To ensure rigour, therefore, we collaborated with the Composite Indicator Research Group (COIN) of the European Commission’s Joint Research Centre. Our full methodology and data set are published online. We have also provided a tool making it possible for users to see the effect of reweighting different components of the Index.

Attractiveness beacons

So what did we find? Out of 60 European cities, London came out on top for both start-ups and scale-ups for a second consecutive year. London was found to attract Europe’s best start-up investment and finishing consistently in the top-five ranking in other themes such as entrepreneurial culture–helped by having the most ‘unicorns’ or billion-valuation companies–,significant local market size, access to skilled labour–readily available talent from the many universities that call the city home–and non-digital infrastructure–airports and rail connections.

London did not do as well in the digital infrastructure theme, since internet access, in particular, is both relatively slow and expensive; something that the UK government has promised to fix. The high costs of both commercial real estate, along with salaries of software developers, are other pain points for startups.

Nipping at London’s heels is Stockholm. The birthplace of VoIP communications tool Skype and music streaming software Spotify, Stockholm is less than half a percentage point behind London on our Index in terms of scale-up attractiveness. The city performs well across most themes but is hampered – slightly – by its relatively small local market size.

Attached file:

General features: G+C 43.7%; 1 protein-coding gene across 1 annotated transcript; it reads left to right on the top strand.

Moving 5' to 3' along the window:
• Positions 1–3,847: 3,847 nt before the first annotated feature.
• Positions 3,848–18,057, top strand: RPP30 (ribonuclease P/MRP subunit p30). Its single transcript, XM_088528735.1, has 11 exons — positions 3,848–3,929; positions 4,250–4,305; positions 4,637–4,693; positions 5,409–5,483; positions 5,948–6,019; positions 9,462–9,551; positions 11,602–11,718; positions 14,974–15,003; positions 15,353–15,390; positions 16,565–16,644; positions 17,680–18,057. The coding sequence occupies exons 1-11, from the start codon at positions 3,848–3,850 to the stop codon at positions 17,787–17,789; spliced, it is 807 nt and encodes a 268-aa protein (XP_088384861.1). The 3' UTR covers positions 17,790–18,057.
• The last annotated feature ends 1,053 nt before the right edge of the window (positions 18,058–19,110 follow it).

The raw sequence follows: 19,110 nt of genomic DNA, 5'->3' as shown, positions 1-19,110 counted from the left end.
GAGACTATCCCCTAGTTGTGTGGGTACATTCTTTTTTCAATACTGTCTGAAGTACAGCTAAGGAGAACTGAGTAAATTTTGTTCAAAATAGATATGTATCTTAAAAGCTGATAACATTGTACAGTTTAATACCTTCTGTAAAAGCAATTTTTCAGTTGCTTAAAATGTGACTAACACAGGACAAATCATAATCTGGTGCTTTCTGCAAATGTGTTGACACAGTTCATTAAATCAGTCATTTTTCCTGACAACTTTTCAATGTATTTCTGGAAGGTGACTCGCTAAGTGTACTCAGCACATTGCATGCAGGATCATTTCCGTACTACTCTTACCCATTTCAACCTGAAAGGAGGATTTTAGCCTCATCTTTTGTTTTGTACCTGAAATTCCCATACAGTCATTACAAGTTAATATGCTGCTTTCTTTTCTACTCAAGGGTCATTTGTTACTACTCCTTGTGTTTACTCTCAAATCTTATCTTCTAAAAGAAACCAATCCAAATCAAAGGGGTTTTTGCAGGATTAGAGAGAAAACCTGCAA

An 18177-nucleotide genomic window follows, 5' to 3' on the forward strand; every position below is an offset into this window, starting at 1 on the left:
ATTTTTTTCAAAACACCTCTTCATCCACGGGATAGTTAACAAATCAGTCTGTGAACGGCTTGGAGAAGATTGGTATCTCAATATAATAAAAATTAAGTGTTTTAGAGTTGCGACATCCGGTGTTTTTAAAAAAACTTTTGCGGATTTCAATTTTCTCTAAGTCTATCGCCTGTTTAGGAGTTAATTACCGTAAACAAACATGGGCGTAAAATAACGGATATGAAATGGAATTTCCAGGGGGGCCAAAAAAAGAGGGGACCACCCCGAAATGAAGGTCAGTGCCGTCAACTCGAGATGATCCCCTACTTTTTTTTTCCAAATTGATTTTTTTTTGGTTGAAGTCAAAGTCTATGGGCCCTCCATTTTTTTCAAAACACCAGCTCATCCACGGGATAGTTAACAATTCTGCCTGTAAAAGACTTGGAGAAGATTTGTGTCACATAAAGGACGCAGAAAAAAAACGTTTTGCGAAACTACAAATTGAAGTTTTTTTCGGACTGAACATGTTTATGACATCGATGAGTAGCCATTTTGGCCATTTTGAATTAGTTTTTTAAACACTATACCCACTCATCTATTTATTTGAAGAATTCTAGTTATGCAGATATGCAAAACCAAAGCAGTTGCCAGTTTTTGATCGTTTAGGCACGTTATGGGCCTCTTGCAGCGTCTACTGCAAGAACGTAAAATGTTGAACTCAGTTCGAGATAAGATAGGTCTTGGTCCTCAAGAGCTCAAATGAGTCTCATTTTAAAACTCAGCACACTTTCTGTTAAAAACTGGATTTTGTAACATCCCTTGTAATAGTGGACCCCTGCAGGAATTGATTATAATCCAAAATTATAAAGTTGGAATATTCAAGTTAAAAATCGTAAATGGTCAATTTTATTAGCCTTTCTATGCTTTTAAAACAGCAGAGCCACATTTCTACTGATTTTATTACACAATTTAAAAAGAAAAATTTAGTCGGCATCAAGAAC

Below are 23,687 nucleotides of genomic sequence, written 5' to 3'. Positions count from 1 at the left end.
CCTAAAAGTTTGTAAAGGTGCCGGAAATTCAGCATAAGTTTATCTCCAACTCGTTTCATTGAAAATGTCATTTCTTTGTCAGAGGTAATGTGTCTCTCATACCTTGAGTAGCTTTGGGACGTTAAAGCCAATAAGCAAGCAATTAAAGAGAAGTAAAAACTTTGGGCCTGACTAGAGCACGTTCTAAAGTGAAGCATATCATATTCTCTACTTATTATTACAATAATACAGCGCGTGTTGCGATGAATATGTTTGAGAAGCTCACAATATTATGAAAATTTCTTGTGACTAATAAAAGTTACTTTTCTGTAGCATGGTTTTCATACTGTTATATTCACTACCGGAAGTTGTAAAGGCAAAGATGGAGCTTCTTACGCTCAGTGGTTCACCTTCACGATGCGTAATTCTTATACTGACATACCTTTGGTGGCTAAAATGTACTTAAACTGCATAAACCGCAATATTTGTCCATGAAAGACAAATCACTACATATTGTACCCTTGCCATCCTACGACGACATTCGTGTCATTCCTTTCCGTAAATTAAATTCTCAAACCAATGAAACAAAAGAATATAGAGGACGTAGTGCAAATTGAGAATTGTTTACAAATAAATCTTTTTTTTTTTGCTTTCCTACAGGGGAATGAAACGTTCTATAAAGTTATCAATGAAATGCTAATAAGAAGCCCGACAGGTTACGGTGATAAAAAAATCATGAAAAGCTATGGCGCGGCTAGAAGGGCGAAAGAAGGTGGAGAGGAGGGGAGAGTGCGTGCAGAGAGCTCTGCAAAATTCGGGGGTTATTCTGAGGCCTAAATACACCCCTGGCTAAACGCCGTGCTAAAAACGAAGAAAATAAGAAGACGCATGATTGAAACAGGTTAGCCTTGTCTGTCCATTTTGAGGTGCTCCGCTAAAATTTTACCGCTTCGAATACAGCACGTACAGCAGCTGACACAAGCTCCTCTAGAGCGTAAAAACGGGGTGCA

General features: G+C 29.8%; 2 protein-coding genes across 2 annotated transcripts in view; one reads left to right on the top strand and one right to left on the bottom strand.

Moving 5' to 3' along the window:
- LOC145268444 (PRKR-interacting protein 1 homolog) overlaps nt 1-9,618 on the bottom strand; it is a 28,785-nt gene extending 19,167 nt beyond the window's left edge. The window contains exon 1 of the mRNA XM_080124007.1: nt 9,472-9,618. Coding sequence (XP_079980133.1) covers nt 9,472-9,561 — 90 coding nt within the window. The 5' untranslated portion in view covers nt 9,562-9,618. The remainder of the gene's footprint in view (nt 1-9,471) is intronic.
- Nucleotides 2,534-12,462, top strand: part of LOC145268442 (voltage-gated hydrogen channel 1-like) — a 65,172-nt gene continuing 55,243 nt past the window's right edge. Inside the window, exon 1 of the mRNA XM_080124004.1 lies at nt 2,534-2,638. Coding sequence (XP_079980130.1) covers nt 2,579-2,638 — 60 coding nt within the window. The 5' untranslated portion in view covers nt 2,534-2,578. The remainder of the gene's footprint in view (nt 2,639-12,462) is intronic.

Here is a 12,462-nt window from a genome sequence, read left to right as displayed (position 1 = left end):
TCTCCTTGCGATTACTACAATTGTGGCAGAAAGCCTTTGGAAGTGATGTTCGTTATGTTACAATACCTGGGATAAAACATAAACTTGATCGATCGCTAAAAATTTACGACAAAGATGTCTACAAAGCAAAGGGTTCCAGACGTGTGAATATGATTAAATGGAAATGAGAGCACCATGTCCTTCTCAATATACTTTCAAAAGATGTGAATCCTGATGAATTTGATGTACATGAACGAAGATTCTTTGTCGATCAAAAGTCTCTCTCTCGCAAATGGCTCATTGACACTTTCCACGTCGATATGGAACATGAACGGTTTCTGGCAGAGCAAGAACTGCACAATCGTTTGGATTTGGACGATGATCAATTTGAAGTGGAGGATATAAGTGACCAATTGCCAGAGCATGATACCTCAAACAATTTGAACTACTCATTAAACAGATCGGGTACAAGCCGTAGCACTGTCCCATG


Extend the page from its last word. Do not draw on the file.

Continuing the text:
A patchwork of support

London and Stockholm top the rankings because they do consistently well when aggregated across all ten themes. But when we dig deeper into the data, a much more nuanced picture emerges, showing distributed areas of excellence across Europe. For example, on the Digital Infrastructure theme, Eastern European cities such as Bucharest, Vilnius, Bratislava and Riga are head and shoulders above the competition due to their ultra high-speed and low-cost fibre internet services. This is because these states built their digital infrastructure from scratch post-Soviet occupation. Therefore, internet service providers (ISPs) could ‘leapfrog’ older technologies, such as copper, and install fibre infrastructure from the start.